Bananas, grapes, strawberries, lettuce, mushrooms, cauliflower and onions are some of the foods xylitol can be found in naturally. It could be extracted from these, but they are in such small amounts the cost would be too high. That is why you find it produced from a chemical process from birch and, unfortunately most of the time, corn. (4)
Our bodies produce up to 15 grams of xylitol from other foods sources using established energy pathways. This means xylitol is not a strange artificial substance to our body but a normal part of everyday metabolism.
Xylitol is a great substitute for diabetics.
Xylitol has medicinal benefits as an alternative sweetener and is a good choice for diabetics. Honey has medicinal benefits but can raise blood sugar. Diabetics have to be careful with honey- with xylitol they don’t have the same worries. Diabetics, and all of us really, don’t want a spike in blood sugar. Xylitol has a much lower glycemic index compared to other sweeteners and as we talked about earlier doesn’t get absorbed by the body. Doesn’t that make more sense than as an alternative?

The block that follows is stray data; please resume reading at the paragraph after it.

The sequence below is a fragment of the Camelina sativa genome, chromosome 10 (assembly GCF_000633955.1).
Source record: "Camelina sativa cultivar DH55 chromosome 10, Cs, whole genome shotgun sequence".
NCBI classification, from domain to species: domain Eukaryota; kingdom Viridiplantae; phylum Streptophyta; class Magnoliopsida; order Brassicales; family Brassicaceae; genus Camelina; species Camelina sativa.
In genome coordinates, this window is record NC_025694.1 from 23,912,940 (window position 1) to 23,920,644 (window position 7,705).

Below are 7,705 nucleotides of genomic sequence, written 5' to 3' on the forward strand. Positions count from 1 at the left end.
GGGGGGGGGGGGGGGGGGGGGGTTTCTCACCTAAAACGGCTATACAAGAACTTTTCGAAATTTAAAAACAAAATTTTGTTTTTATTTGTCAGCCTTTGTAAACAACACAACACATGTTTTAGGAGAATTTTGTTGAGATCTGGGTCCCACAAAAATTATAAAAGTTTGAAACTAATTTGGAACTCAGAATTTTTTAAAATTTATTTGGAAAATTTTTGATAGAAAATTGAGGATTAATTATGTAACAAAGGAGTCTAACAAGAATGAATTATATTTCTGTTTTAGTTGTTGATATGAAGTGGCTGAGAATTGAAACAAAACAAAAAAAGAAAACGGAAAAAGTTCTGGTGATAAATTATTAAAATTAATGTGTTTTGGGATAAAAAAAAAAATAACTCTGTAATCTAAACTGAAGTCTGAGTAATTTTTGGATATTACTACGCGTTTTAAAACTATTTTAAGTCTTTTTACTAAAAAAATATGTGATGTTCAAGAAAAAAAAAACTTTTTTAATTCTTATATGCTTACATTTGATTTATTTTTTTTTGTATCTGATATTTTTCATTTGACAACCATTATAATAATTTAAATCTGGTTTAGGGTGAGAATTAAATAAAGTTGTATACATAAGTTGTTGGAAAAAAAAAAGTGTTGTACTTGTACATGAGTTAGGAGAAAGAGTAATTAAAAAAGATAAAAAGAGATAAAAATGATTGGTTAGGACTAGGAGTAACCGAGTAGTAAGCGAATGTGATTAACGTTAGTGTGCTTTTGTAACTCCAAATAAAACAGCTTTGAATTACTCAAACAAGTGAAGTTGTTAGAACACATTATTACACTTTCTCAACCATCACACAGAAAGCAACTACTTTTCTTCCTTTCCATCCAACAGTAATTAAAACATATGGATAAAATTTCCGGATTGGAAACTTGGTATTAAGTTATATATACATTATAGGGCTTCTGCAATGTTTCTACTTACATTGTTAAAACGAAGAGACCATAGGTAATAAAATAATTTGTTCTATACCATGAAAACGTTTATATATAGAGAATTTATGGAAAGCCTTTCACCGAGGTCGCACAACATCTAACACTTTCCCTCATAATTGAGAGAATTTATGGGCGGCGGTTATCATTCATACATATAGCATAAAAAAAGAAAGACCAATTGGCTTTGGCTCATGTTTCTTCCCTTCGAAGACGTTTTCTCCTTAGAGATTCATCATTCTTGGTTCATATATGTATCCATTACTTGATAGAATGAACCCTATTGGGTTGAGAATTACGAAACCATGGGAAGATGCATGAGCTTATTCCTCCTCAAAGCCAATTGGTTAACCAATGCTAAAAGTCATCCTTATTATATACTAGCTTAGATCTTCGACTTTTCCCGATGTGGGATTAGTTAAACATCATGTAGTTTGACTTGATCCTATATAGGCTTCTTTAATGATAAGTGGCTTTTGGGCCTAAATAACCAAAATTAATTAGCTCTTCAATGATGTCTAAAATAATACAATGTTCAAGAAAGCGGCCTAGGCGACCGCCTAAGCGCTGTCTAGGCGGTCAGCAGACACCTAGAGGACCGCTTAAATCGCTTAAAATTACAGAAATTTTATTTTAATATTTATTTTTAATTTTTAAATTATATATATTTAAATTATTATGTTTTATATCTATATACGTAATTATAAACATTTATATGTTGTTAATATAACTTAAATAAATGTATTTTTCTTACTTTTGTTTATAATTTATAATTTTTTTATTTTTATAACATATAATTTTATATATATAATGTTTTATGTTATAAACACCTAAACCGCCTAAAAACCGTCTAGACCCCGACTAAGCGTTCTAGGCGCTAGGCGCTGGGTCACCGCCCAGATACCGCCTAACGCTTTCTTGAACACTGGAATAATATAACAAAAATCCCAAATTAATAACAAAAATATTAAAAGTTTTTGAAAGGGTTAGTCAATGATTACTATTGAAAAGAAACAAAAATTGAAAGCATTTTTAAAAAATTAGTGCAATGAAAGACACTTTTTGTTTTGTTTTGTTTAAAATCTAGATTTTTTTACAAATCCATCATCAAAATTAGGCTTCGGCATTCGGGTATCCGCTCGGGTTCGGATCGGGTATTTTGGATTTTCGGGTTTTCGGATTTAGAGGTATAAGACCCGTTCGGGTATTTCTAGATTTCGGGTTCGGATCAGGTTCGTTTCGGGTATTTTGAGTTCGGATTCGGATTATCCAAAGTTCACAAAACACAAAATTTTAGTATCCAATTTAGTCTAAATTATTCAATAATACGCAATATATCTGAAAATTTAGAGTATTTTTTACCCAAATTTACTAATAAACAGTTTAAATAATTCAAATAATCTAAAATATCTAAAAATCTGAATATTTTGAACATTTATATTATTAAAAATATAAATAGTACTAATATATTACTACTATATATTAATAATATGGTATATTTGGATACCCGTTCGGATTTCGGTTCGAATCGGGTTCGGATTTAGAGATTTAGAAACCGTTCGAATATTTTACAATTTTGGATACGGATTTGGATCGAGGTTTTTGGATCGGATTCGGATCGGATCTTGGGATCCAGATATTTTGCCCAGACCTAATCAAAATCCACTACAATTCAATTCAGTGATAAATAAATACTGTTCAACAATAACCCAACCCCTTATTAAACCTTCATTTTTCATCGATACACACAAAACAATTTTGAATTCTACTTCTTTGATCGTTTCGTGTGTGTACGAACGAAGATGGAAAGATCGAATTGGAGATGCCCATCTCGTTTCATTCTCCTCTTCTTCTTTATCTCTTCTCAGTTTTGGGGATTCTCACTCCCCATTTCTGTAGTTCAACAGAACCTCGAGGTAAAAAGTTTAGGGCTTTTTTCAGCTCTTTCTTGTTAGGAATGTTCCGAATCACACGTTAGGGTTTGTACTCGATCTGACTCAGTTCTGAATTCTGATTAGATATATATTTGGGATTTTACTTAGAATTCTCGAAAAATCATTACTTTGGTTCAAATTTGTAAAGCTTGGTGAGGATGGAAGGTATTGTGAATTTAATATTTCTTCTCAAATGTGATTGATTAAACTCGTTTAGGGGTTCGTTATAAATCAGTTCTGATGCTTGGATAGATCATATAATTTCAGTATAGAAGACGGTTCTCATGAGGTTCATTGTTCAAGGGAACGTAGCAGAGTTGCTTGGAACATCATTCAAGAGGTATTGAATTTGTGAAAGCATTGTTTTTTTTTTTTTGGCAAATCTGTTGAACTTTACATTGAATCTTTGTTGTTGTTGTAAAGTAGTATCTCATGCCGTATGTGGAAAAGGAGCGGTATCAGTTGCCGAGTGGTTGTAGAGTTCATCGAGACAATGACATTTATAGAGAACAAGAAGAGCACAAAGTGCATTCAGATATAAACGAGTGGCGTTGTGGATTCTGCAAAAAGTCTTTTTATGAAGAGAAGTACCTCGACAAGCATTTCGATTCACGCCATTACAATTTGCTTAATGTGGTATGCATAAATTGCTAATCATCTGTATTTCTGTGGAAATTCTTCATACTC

Average Glycemic Index:
- Table Sugar: 65
- Honey: 58
- Maple Syrup: 54
- Brown Rice Syrup: 35
- Agave Syrup: 15
- Xylitol: 12
If people ate food just because it was good for them – they wouldn’t eat sugar just for concerns about weight alone. When you eat sugar, you eat and eat and gain weight because of emotions. So, you are eating to fill an emotional hole not your pie hole. Xylitol has 40% less calories than sugar and has a net 0 for carbs. Therefore, it is a sweet choice as a sweetener alternative.
A Sweet Choice
So, if we look at the sweetener alternatives logically there is a sweeter choice. It’s obviously birch xylitol. We get the most satisfaction with the least change physiologically. It is an easy replacement for baking. Swap out the cup of sugar for a cup of xylitol, it won’t impact the flavor. Emotional satisfaction and microbial balance in one cookie!
Therefore, take the emotion out of this debate and consider the important aspects of an alternative sweetener. Like I said earlier, I’d rather have a birch xylitol that has no negative physiological effects and actually has some medicinal benefits. How about you?
Written By: Dr. Patrick Flynn